Press manufacturer, spinoff firm adjust to economic times
By James Schlett
COLONIE — As David Elfeldt’s employer of almost 20 years waged what increasingly looked like a losing battle in U.S. Bankruptcy Court during the autumn of 2006, the Schodack engineer started shopping around for a new job.
But instead of finding a new employer after Bruno Machinery Corp. temporarily shut down, Elfeldt and three other longtime employees of the Troy company founded a similar press manufacturing business in Colonie.
“We were riding the Bruno bus to the last stop and it stopped in October 2006,” said Elfeldt, 45, who was Bruno Machinery’s director of engineering.
Now, less than 18 months later, two press manufacturers are still attempting to establish or re-establish themselves in the Capital Region: Elfeldt’s Rhino Equipment Sales & Services and the reorganized Bruno Machinery, which a bankruptcy court judge handed over to the company’s creditors after owner Robert Bruno Sr. attempted to liquidate it.
However, the nation’s economic downturn is slaking demand for new hydraulic presses, which can be used to make everything from car floor mats to packaging materials. That trend is forcing Rhino and Bruno Machinery to focus more on their parts and services arms than on their manufacturing operations.
In December, Rhino assisted in the sale of its first press: a 40,000-pound die cutter that had been used to cut medical-grade foam for prosthetic devices. Rhino refurbished the 250-ton capacity press so it can make computer packaging materials.
The company is now refurbishing another press that was previously used for automotive industry applications. Rhino in October 2007 moved into a 7,000-square-foot facility on Cordell Road, near Mohawk Commons.
“With refurbishing, we’re able to show what we’re made of,” said Elfeldt.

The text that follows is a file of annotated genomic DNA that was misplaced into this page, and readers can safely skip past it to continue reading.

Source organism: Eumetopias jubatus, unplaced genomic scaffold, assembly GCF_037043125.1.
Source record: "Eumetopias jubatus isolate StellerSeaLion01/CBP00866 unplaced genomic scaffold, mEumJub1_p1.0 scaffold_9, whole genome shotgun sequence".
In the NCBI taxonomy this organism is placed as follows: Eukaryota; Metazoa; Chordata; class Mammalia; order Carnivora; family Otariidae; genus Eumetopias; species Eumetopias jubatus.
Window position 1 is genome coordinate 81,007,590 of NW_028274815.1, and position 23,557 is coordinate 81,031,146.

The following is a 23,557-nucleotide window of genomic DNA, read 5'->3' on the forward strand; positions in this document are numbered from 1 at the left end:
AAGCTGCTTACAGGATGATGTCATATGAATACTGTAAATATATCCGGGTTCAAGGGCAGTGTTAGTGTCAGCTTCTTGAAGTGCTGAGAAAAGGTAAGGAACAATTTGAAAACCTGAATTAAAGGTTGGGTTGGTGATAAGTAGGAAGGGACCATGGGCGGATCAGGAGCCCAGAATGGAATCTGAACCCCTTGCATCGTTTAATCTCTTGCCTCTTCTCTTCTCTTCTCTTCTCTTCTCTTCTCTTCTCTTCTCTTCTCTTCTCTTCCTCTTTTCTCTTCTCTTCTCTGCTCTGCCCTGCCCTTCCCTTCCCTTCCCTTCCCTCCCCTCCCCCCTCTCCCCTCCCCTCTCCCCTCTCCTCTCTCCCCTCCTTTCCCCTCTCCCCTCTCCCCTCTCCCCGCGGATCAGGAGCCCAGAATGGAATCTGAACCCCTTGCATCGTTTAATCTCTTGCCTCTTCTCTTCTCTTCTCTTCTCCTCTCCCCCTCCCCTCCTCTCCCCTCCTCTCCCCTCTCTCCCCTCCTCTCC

At its new headquarters in the Clark Industrial Park in Colonie, Bruno Machinery’s new owners also are trying to show what they are made of. They are attempting to recoup the customer base the business had before financial woes drove it to Chapter 11 reorganization in December 2005.
Bruno Machinery Chief Executive Officer Raymond Dufresne said the company’s parts and services arm has established about 60 percent of the business the manufacturer had during its peak in Troy.
During its fiscal year that ended Feb. 29, Bruno Machinery also made 13 presses. While the company outsources work related to building presses’ steel frames, it handles the electronic machine control components in-house.
“I’m reasonably happy with our progress. I’m not delighted,” said Dufresne, who is also a board member of Unified Holdings, an Albany investment firm.
The bankruptcy court judge in October 2006 split ownership of Bruno Machinery between creditors Unified and Ken-Weld, a Worcester, Mass., metal fabrication company.
Part of Dufresne’s disappointment stems from $650,000 in unpaid utility, phone and other bills Ken-Weld and Unified did not know about until after they took over the business.
Bruno Machinery relocated to its 8,000-square-foot facility on Petra Lane in January 2007. The company employs four and occasionally hires three individual contractors — all whom were employed by Bruno Machinery’s former owner.
Although Bruno Machinery emerged from Chapter 11 over a year ago, it remains in bankruptcy court in Albany because of a lawsuit it filed against Troy Die Cutting and its owner Henry Chorbajian.
The reorganized company alleges Troy Die received over $500,000 in in-kind favors from Bruno Machinery while the business was owned by Robert Bruno Sr. Troy Die allegedly obtained a property lease and equipment at Bruno Machinery’s former Madison Street factory at prices below market value and it did not pay for staff services. Chorbajian last year sold Troy Die to Ross Valve Manufacturing in Troy.
At Rhino, Elfeldt expects to hire up to two workers over the following two years. His partners include Robert Tymchyn, Mark Sgambelluri and Keith Goodman.